On Wednesday, June 29, 1994, Princess Diana made one of her most talked-about appearances. The mother of Prince William and Prince Harry attended Vanity Fair’s annual gala to raise funds for the Serpentine Gallery in London, wearing a dress that would become known as the “Revenge Dress”.
This iconic black silk garment, which fit Princess Diana’s figure perfectly and left her shoulders bare, completely broke with royal protocol.
Princess Diana black revenge dress: Why is it so called?
The day Diana wore the famous black dress coincided with the release of the two and a half hour television documentary about Prince Charles, where the son of Queen Elizabeth II made public his affair with Camilla Parker Bowles, which is why the dress is known as the revenge dress.
For many, Charles’ documentary was a clear effort to project a more positive image after his divorce with Diana, but his confession of infidelity sunk him even further in the public eye.
While everyone in England was watching the Prince of Wales’ documentary, Princess Diana was seen wearing the most talked about dress of her life.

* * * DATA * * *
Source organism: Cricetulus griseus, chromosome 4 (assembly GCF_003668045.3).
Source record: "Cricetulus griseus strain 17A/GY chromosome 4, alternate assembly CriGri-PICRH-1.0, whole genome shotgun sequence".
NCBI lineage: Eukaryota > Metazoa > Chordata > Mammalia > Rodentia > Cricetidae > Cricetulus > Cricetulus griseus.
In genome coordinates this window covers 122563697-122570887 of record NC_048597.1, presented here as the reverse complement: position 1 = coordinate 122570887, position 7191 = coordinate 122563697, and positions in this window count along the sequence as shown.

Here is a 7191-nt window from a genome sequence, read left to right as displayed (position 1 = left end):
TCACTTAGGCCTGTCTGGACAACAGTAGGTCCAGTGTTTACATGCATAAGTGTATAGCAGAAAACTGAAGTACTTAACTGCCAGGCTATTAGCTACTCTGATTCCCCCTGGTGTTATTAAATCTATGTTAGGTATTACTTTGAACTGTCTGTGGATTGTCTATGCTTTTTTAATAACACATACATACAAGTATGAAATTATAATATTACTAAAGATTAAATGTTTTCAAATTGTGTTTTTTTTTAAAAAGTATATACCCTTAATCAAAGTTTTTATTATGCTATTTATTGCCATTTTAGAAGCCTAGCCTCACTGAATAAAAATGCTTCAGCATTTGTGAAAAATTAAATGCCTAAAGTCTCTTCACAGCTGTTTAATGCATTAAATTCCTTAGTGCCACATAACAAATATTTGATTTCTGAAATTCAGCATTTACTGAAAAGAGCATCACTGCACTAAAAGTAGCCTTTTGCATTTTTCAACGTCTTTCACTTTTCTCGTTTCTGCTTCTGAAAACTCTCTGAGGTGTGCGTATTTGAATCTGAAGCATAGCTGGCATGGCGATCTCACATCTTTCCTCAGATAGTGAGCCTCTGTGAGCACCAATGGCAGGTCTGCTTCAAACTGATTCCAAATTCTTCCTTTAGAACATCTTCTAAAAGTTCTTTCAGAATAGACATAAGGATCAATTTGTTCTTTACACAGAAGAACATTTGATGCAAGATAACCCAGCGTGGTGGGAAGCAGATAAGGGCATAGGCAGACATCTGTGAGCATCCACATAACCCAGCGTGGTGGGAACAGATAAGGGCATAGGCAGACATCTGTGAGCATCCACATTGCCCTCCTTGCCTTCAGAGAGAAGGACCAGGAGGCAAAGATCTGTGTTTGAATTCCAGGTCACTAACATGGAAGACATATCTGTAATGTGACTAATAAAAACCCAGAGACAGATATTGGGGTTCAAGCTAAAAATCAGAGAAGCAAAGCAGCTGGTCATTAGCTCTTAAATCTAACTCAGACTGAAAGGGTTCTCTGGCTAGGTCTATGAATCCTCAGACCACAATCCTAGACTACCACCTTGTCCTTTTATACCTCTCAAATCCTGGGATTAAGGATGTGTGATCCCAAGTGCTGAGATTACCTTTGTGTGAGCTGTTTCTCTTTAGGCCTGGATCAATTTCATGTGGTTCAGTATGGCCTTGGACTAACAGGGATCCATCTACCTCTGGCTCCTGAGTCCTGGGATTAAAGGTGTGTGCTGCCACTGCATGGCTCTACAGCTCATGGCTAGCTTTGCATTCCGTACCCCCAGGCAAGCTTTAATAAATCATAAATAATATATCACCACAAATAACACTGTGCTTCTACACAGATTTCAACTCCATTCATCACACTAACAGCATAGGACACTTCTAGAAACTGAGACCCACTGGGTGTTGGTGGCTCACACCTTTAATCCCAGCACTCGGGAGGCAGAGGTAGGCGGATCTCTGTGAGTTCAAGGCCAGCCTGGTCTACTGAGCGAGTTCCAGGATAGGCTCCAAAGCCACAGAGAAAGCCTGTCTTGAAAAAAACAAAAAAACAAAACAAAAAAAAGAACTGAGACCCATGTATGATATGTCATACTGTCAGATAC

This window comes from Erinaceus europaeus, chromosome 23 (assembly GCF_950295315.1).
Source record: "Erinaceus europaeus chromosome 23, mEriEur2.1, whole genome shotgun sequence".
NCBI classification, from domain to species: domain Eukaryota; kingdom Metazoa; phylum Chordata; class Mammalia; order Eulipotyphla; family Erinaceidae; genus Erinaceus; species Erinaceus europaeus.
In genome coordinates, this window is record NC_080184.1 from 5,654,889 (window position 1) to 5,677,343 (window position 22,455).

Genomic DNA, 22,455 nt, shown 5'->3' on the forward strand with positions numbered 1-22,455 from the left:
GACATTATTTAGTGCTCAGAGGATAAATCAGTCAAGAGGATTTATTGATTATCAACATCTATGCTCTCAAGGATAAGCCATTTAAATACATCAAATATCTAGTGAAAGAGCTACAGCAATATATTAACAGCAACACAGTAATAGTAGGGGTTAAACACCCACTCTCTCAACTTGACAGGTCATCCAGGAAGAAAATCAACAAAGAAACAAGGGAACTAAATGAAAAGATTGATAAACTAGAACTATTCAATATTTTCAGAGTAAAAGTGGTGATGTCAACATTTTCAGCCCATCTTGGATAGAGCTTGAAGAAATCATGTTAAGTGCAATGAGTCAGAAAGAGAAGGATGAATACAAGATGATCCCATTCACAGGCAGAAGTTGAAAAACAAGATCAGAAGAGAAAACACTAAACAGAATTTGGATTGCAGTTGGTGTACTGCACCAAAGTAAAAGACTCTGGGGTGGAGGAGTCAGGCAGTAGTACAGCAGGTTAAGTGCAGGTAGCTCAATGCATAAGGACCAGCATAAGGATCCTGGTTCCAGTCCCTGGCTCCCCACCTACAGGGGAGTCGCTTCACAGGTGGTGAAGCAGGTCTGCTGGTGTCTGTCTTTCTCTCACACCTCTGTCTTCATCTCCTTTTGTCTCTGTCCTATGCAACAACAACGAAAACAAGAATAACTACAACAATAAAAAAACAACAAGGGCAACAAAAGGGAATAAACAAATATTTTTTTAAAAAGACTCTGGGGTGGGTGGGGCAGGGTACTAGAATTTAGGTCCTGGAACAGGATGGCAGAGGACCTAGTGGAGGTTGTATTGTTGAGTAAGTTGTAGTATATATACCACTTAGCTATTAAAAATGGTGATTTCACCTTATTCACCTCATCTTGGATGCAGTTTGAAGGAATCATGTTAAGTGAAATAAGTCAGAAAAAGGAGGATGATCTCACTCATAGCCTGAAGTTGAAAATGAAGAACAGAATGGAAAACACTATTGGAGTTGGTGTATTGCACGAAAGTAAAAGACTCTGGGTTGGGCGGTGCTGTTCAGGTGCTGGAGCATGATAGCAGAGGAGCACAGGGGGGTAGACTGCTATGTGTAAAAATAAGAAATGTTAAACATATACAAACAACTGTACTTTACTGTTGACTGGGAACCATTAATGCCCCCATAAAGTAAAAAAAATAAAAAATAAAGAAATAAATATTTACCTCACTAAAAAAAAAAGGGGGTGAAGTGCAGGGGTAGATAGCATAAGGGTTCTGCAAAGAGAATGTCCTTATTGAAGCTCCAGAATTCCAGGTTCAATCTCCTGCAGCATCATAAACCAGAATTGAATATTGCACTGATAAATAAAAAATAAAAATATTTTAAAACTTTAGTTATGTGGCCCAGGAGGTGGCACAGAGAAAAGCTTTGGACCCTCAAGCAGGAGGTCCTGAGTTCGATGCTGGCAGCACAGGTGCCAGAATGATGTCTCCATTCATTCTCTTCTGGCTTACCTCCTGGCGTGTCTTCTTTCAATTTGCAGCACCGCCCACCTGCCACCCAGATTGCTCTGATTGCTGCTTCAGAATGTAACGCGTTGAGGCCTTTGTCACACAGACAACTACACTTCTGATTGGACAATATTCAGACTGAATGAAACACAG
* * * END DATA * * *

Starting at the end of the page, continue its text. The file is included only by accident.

Who designed Princess Diana’s revenge dress?
The iconic dress was designed in 1991 by Christina Stambolian, by that time Princess Diana considered it quite revealing, as it had a revealing V-neckline, an asymmetrical hemline, bare shoulders and a very short sexy skirt.
“She thought it was too daring,” Stambolian said in 2013.
It should be noted, Diana had planned to wear for the Vanity Fair gala another dress, a Valentino design but changed her mind after information was leaked to the press of what she would wear for that event.
It is not known if Princess Diana was aware of the reaction that the revenge dress would generate, although it was learned from her former stylist Anna Harvey, that Diana wanted to look radiant that day.
What happened to the iconic revenge dress?
Finally, two months before her death, Diana auctioned several dresses among them, the ‘revenge dress’ which was purchased for 65,000 dollars, the money raised went to charities related to cancer and AIDS, two causes that defended the “People’s Princess”.